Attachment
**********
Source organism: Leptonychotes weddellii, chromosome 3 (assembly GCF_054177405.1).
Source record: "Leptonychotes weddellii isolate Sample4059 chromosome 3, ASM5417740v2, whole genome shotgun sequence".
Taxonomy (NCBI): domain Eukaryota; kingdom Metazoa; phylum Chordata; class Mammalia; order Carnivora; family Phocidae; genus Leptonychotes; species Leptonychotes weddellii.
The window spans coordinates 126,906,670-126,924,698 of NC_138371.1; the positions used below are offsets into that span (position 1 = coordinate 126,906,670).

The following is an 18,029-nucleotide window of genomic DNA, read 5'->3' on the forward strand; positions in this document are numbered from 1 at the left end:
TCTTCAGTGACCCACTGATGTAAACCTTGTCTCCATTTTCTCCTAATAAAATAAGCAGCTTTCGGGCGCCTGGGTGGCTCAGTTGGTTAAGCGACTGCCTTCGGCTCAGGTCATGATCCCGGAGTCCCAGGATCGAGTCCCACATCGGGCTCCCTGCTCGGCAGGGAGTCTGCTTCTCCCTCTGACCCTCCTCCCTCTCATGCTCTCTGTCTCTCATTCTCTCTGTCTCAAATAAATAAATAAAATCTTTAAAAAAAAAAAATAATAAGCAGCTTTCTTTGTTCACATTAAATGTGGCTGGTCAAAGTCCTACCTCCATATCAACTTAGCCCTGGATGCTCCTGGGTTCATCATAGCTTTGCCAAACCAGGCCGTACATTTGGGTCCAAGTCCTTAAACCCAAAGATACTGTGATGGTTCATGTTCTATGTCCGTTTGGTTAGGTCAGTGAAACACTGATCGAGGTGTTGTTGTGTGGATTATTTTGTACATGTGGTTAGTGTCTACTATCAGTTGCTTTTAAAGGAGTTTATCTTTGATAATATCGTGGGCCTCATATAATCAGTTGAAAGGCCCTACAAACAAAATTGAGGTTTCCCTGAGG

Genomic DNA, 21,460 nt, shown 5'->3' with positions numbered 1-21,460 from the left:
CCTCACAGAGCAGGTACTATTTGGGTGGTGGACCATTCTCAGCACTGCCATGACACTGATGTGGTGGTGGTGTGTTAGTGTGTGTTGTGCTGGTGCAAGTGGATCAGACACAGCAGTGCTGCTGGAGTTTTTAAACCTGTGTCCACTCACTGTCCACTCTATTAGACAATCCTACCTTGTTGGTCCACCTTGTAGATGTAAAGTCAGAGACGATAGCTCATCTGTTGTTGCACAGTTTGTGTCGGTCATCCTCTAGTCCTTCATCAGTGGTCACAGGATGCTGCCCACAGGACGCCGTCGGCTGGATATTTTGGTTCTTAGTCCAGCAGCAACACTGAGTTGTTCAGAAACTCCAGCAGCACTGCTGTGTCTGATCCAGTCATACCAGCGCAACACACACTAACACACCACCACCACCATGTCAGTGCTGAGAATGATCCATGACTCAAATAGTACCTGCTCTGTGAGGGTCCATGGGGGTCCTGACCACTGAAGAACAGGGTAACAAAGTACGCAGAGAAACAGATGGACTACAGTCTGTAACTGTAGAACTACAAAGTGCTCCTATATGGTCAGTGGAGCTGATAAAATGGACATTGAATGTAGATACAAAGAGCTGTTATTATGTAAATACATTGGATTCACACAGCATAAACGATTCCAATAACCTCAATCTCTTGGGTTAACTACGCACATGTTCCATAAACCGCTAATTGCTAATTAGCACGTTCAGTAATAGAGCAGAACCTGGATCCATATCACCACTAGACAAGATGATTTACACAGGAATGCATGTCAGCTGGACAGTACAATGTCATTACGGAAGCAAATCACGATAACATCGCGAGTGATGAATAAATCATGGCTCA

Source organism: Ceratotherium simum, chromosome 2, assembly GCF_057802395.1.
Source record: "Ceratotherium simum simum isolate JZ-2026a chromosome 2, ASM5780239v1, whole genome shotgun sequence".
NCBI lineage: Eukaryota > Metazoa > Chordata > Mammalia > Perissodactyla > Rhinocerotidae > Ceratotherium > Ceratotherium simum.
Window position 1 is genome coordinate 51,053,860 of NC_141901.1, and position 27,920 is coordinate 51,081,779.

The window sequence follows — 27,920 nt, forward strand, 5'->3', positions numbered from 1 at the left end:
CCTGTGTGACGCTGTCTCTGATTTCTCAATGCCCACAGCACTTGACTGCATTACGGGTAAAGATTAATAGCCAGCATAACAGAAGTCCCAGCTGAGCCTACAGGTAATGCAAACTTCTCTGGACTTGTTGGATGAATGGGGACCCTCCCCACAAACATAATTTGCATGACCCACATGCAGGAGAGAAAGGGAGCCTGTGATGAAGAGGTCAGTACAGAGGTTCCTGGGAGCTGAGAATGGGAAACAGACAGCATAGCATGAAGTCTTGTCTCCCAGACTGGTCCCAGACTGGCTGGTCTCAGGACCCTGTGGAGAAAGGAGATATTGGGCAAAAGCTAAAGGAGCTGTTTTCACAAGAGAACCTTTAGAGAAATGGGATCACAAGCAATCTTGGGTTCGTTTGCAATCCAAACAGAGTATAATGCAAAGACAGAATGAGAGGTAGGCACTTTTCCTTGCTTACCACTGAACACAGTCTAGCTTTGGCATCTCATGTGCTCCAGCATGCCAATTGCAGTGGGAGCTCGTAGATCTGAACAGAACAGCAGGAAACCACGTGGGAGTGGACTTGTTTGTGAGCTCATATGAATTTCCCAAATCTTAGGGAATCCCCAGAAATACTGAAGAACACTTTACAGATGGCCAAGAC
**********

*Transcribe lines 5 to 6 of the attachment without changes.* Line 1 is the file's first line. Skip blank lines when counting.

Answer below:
The following is an 18,029-nucleotide window of genomic DNA, read 5'->3' on the forward strand; positions in this document are numbered from 1 at the left end:
TCTTCAGTGACCCACTGATGTAAACCTTGTCTCCATTTTCTCCTAATAAAATAAGCAGCTTTCGGGCGCCTGGGTGGCTCAGTTGGTTAAGCGACTGCCTTCGGCTCAGGTCATGATCCCGGAGTCCCAGGATCGAGTCCCACATCGGGCTCCCTGCTCGGCAGGGAGTCTGCTTCTCCCTCTGACCCTCCTCCCTCTCATGCTCTCTGTCTCTCATTCTCTCTGTCTCAAATAAATAAATAAAATCTTTAAAAAAAAAAAATAATAAGCAGCTTTCTTTGTTCACATTAAATGTGGCTGGTCAAAGTCCTACCTCCATATCAACTTAGCCCTGGATGCTCCTGGGTTCATCATAGCTTTGCCAAACCAGGCCGTACATTTGGGTCCAAGTCCTTAAACCCAAAGATACTGTGATGGTTCATGTTCTATGTCCGTTTGGTTAGGTCAGTGAAACACTGATCGAGGTGTTGTTGTGTGGATTATTTTGTACATGTGGTTAGTGTCTACTATCAGTTGCTTTTAAAGGAGTTTATCTTTGATAATATCGTGGGCCTCATATAATCAGTTGAAAGGCCCTACAAACAAAATTGAGGTTTCCCTGAGG